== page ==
"All the other companies that did research and development and manufacturing and distribution of vaccines dropped out in the 1980s because of issues like this," says Claxton. "One dose of our mumps, measles, and rubella vaccine takes 13 months to get to the market--13 months--from the petri dish to the pediatrician's office. For a lot of companies, it wasn't worth the time to continue in that environment of the 1980s, which was so litigious."
Maybe so. But there's little doubt that the coordinated, worldwide effort to eliminate disease through immunization has certainly made it worthwhile to be in the vaccine business today. In 1990 vaccines were a $500 million market. Today, they're worth well over $1 billion to just a handful of conglomerates, including manufacturers of the two most widely used hepatitis B vaccines, Merck and SmithKline Beecham. Wyeth-Lederle, which manufactures one of the longest-running vaccines on the U.S. market, oral polio, has experienced a 300 percent increase in revenue since 1986.
While ostensibly a public-health initiative, the process by which new vaccines are developed and used is dominated by commercial interests. Public entities such as the National Institutes of Health help shape basic research priorities, but there is very little government investment in the type of applied research that produces the technology. That work is almost exclusively being performed by pharmaceutical companies--which, of course, base their priorities on the potential for profit.
"The federal government says it wants improved, better, and safer vaccines," says Ronald C. Kennedy, a microbiologist and immunologist at the University of Oklahoma Health Science Center. "But the reality of it for researchers is, you never get funded. One way you can, though, is to go to the drug companies that have the patents and try to get them to support the work."
Not that long ago, vaccines, by definition, were not designed for long-term profitability. That started to change with the measles epidemic of 1989 and 1990, which involved more than 45,000 reported cases, half of which were unvaccinated school children. More than 100 Americans died from measles in these two years, according to the U.S. Department of Health and Human Services. Stunned public-health officials, who long believed measles to be under control, started rethinking the national immunization strategy and decided that vaccinating only those people at highest risk of contracting a disease wasn't working.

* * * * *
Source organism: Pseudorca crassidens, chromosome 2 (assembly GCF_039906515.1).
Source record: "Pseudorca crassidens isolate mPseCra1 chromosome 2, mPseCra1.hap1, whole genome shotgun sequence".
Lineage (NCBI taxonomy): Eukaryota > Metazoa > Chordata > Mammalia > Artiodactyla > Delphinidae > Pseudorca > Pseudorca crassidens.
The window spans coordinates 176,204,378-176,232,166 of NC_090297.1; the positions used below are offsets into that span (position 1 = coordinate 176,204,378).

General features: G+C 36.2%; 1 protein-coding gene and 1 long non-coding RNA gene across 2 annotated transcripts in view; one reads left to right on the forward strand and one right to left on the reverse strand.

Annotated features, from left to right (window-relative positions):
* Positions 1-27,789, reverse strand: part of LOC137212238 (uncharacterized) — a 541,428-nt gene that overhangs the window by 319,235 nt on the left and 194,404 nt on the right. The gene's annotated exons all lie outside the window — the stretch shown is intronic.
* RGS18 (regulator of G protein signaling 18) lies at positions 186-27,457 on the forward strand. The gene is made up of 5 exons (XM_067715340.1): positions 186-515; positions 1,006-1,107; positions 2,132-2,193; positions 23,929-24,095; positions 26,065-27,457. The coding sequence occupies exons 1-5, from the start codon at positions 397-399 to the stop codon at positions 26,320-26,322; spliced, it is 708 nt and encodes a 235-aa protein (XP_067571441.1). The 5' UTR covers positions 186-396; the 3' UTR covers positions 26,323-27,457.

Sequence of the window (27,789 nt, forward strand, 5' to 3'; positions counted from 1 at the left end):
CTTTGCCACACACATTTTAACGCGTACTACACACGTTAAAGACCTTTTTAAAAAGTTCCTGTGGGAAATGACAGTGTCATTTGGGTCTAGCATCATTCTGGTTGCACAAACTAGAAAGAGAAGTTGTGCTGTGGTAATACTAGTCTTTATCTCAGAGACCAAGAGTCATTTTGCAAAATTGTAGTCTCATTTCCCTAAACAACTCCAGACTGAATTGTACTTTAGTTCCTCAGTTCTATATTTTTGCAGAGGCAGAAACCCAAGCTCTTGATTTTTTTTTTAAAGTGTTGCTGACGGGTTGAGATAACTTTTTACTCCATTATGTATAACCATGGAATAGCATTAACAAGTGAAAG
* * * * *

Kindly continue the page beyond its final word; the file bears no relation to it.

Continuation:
In the last decade, the CDC has added a handful of new vaccines to the federal schedule, including hepatitis B, chicken pox, rotavirus, and hepatitis A. Kennedy says that while many public-health officials believe this to be the best strategy against infectious diseases, to carry it out they need the cooperation of manufacturers who may have a slightly different set of priorities.
"Early on, if you're a drug company, you don't make a lot of money off vaccines," Kennedy says. "Essentially, you didn't have return customers. I think what happened was that some of these companies got very smart and realized that their repeat customers could be infants, and that if you started mandating certain things, like requiring vaccines before school, that was good, and you could make money with vaccines."
That may be true, says Isabel Claxton of Merck & Co., but the decision to implement widespread immunization against hepatitis B was based solely on public health.
"We don't have any secret moles at the CDC," Claxton says. "We wish we did sometimes, but that's not the way it happens. Public health has no commercial interest in this. We have a commercial interest in this, but [public-health officials] are very protective of influence from industry."
But since it was formed in the mid-1980s, the CDC's Advisory Committee on Immunization Practices has been dominated by members who, according to financial disclosure statements, had research contracts with the same drug companies whose products they were recommending for use in American children. In 1991, two prominent researchers on the committee were pressured to resign by a national vaccine-safety group after it was learned that they had provided expert testimony on behalf of vaccine manufacturers involved in lawsuits.
Prominent members of the Houston scientific community have been instrumental in the development of the hepatitis B vaccine, as well as being strong advocates for universal immunization of newborns and children. Invariably, they, too, have ties, direct and indirect, to drug companies.
F. Blaine Hollinger, a professor of molecular virology at Baylor College of Medicine, is a prominent blood-borne-disease expert who, in his own estimation, "knows as much about this vaccine as anyone around." Indeed, Hollinger has been involved in hepatitis B vaccine development from the beginning and has made numerous contributions to the scientific literature on the subject.
In the late 1970s and early 1980s, Hollinger led a team of Baylor scientists working on something called a virus-derived polypeptide vaccine. The team had gotten so far as to immunize chimpanzees--an extremely costly exercise that, if successful, invariably leads to clinical trials on humans. A 1981 journal article by Hollinger and his colleagues reported that the chimp trial "provided evidence for the efficacy of this vaccine."